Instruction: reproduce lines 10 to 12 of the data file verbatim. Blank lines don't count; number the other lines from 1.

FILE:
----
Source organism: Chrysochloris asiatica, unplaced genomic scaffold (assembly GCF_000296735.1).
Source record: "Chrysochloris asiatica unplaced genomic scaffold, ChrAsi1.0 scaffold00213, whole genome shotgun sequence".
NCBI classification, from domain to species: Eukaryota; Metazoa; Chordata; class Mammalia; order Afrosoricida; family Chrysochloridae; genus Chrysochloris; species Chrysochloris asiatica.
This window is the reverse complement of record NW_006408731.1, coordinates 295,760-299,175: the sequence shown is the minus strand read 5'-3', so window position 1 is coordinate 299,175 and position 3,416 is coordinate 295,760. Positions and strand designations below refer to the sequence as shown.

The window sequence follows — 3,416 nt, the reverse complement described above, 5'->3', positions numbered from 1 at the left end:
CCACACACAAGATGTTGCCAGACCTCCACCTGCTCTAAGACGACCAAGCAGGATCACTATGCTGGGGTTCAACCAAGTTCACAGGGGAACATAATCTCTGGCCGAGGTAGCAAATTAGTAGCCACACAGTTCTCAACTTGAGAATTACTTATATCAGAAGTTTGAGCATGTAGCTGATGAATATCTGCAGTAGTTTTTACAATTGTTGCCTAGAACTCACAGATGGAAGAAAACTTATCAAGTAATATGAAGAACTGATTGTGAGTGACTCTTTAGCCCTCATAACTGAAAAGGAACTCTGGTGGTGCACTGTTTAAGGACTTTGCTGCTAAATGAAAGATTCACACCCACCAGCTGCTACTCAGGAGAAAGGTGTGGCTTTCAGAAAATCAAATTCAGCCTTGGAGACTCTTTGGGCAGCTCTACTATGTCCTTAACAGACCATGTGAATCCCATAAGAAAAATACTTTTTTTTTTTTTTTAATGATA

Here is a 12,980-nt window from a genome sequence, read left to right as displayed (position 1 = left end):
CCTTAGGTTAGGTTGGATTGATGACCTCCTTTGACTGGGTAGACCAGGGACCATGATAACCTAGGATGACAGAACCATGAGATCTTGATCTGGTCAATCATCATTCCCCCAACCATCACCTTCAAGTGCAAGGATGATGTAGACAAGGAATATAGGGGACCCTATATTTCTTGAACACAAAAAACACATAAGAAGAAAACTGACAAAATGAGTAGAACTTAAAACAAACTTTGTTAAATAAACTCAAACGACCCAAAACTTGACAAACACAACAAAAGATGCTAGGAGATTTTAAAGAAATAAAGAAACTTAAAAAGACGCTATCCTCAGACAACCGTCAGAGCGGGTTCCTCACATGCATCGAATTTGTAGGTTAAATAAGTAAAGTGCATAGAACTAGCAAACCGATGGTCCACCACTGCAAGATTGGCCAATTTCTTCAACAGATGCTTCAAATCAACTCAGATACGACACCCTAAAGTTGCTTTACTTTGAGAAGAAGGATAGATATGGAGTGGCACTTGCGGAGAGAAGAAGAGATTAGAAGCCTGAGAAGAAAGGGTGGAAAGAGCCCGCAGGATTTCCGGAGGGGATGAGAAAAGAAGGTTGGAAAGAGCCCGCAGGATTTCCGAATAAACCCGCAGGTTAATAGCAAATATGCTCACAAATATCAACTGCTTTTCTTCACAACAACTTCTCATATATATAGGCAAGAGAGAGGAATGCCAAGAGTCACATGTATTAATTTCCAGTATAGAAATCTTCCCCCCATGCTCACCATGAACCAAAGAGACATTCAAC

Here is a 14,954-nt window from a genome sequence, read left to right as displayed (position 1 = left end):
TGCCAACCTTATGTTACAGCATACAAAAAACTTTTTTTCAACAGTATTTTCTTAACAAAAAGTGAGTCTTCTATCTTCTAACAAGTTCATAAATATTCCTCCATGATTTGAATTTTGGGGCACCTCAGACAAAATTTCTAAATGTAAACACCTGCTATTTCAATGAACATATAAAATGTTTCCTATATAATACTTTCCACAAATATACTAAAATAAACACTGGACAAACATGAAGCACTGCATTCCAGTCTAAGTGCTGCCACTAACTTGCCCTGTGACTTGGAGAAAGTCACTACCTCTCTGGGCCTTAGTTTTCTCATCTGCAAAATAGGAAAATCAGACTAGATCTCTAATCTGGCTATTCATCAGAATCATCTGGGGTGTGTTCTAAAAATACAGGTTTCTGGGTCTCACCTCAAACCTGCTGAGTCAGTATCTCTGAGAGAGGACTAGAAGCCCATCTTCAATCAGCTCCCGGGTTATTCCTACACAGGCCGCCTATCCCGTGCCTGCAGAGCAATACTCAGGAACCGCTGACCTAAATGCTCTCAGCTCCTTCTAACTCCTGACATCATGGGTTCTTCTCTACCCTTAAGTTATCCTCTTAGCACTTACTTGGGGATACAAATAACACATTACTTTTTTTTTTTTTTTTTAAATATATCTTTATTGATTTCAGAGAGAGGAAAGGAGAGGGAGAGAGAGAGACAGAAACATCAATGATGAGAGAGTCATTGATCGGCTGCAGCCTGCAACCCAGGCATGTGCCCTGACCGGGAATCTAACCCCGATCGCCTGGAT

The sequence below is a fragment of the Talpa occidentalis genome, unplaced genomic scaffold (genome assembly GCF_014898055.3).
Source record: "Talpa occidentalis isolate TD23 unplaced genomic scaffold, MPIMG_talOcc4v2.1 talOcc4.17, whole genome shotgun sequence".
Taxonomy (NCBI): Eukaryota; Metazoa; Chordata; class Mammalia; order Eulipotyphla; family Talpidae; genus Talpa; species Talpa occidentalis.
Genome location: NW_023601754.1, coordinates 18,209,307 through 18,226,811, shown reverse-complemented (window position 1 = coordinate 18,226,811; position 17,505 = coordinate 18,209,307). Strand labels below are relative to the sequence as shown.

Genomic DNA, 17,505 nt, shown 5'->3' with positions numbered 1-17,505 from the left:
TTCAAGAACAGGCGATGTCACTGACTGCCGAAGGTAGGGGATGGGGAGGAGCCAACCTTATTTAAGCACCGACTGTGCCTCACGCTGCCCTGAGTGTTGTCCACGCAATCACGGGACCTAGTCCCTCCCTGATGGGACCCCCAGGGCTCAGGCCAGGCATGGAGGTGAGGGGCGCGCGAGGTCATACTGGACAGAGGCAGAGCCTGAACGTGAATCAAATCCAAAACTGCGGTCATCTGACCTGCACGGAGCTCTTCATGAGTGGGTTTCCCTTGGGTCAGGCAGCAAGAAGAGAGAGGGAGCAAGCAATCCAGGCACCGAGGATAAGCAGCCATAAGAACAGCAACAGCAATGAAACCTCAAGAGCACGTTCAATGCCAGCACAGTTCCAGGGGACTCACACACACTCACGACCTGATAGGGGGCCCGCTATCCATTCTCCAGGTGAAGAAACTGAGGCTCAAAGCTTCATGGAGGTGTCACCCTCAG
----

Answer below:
TGCCAACCTTATGTTACAGCATACAAAAAACTTTTTTTCAACAGTATTTTCTTAACAAAAAGTGAGTCTTCTATCTTCTAACAAGTTCATAAATATTCCTCCATGATTTGAATTTTGGGGCACCTCAGACAAAATTTCTAAATGTAAACACCTGCTATTTCAATGAACATATAAAATGTTTCCTATATAATACTTTCCACAAATATACTAAAATAAACACTGGACAAACATGAAGCACTGCATTCCAGTCTAAGTGCTGCCACTAACTTGCCCTGTGACTTGGAGAAAGTCACTACCTCTCTGGGCCTTAGTTTTCTCATCTGCAAAATAGGAAAATCAGACTAGATCTCTAATCTGGCTATTCATCAGAATCATCTGGGGTGTGTTCTAAAAATACAGGTTTCTGGGTCTCACCTCAAACCTGCTGAGTCAGTATCTCTGAGAGAGGACTAGAAGCCCATCTTCAATCAGCTCCCGGGTTATTCCTACACAGGCCGCCTATCCCGTGCCTGCAGAGCAATACTCAGGAACCGCTGACCTAAATGCTCTCAGCTCCTTCTAACTCCTGACATCATGGGTTCTTCTCTACCCTTAAGTTATCCTCTTAGCACTTACTTGGGGATACAAATAACACATTACTTTTTTTTTTTTTTTTTAAATATATCTTTATTGATTTCAGAGAGAGGAAAGGAGAGGGAGAGAGAGAGACAGAAACATCAATGATGAGAGAGTCATTGATCGGCTGCAGCCTGCAACCCAGGCATGTGCCCTGACCGGGAATCTAACCCCGATCGCCTGGAT

The sequence below is a fragment of the Talpa occidentalis genome, unplaced genomic scaffold (genome assembly GCF_014898055.3).
Source record: "Talpa occidentalis isolate TD23 unplaced genomic scaffold, MPIMG_talOcc4v2.1 talOcc4.17, whole genome shotgun sequence".